There was a time, not so long ago, that included with the towels and soap in the visitors’ locker room at Tim Hortons Field was the certainty of defeat.
Unlike cranky old Ivor Wynne Stadium, their quarters had reliable lighting and hot water in all the showers, but other CFL teams just couldn’t win in the Hamilton Tiger-Cats’ new digs. It was discomfort amidst comfort.
Ah, but things change and not always for the better. Hamilton home-field advantage has become at best a misnomer, at worst a mocking mythology.
The Ticats who christened the long-delayed new stadium with 10 straight victories beginning, deliciously, with a 2014 Labour Day win over the Toronto Argonauts, have devolved into a team which has lost 12 of their last 14 regular-season and playoff games at home.
Despite their still-raucous fan support they have allowed the east end to become the least end.
“You don’t lose at home if you want to be a champion,” says head coach June Jones. “You have to win your home games and be able to steal a few on the road. It’s got to become an attitude and an infectious thing.”
Jones and Co. will try to spread that infection Friday night when the Winnipeg Blue Bombers arrive for the Ticats’ home opener.
Both teams are 1-1 and coming off big road wins.
The Bombers had a chance to win on opening night against Edmonton but let it slip away, on the same weekend that the Ticats had the game in their hands in Calgary, but threw an interception.
Last week, Winnipeg hammered the hapless Montreal Alouettes 56-10 while the Tiger-Cats surprised Edmonton, 38-21, to end their nine-day Alberta road trip.
It’s that satisfying split which gives Ticat veterans confidence that a new era of homeland security is possible.
“You stay in hotels for a week and then go and beat a dominant team like Edmonton, this is a game we should play very well in,” linebacker Simoni Lawrence says of the home opener.
“It’s going to build your confidence and let you know what you should be doing to teams at home. You have to be confident that you’ll win at home and we feel like we’re going to win until proven otherwise.”
Winnipeg comes in riding its own buoyant bubble, with 86 points scored in their first two games, despite the loss to injury of starting quarterback Matt Nichols.
Replacement Chris Streveler, the first quarterback to go directly from college to starting in the CFL since Anthony Calvillo 24 years ago, has thrown for six touchdowns and run for another in his first two games.
He’s fourth in CFL rushing and his tailback Andrew Harris is third, giving the Bombers a one-two punch on the ground and Streveler the classic CFL quarterback run-throw duality.
“He’s very athletic and faster than I thought he was,” says Jones, who was impressed with Streveler’s maturation between his first and second starts. “We’re going to have to take the run away from him…you can’t let him have both.”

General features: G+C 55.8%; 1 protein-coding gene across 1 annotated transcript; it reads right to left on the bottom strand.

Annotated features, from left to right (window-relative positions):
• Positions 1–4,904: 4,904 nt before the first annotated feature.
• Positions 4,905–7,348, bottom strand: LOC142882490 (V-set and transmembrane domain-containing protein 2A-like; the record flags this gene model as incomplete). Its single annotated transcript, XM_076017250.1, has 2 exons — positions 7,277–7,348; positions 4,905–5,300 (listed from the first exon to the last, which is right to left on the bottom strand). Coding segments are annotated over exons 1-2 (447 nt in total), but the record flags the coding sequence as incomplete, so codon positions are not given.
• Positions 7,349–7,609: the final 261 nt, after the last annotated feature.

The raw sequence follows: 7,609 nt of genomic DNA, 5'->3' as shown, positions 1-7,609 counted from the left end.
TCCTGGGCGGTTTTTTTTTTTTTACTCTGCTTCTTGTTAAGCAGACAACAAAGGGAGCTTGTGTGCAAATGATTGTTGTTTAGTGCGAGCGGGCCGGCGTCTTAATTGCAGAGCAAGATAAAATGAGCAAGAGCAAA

The Ticats can counter with their own Canadian running back and double menace at quarterback. Jeremiah Masoli is the second-ranked passer in the league and has scampered for 71 yards in just nine carries, scripted and impromptu, while Mercer Timmis ranks second in CFL rushing after churning up 133 yards in Edmonton.
In both Alberta games, the Ticats’ defence surrendered some big plays, then tightened. But one of their emerging traits is a nasty physicality that even shows in practice. That could help incite a fan base raised on anti-visitor truculence.
“The crowd responds to that mentality on defence,” says receiver Luke Tasker, who’s off to a great start. “The all-black jerseys and a tough defence is kind of the nature of the city, right?”
No one can accurately pinpoint why home-field advantage has so clearly drifted away, but it revolves largely around the team not being good enough.
The Ticats opened Tim Hortons Field as a team on the way to its second straight Grey Cup appearance, but home superiority was never the same after mid-September, 2015 when Zach Collaros, enjoying a season for the ages, was injured.
Since, and including, that game, despite winning the 2015 semi-final against the Argos, the Ticats have been a less than mediocre 7-and-17 at home.
It took them nearly a year to lose a game at Tim Hortons Field after it opened. Then it took them nearly a year to win one after beating Montreal in mid-September 2016.
“In the times when we were really struggling, we had to get some things figured out offensively and defensively, all around,” Tasker says. “You can’t rely on home-field advantage to fix problems like that.
“I think this is a team where we can see home field advantage again. We start having success early in games, it will become really uncomfortable to play against us here.”
That progression has to begin Friday. They did their job in Alberta, now it’s time to start doing their job in Hamilton.
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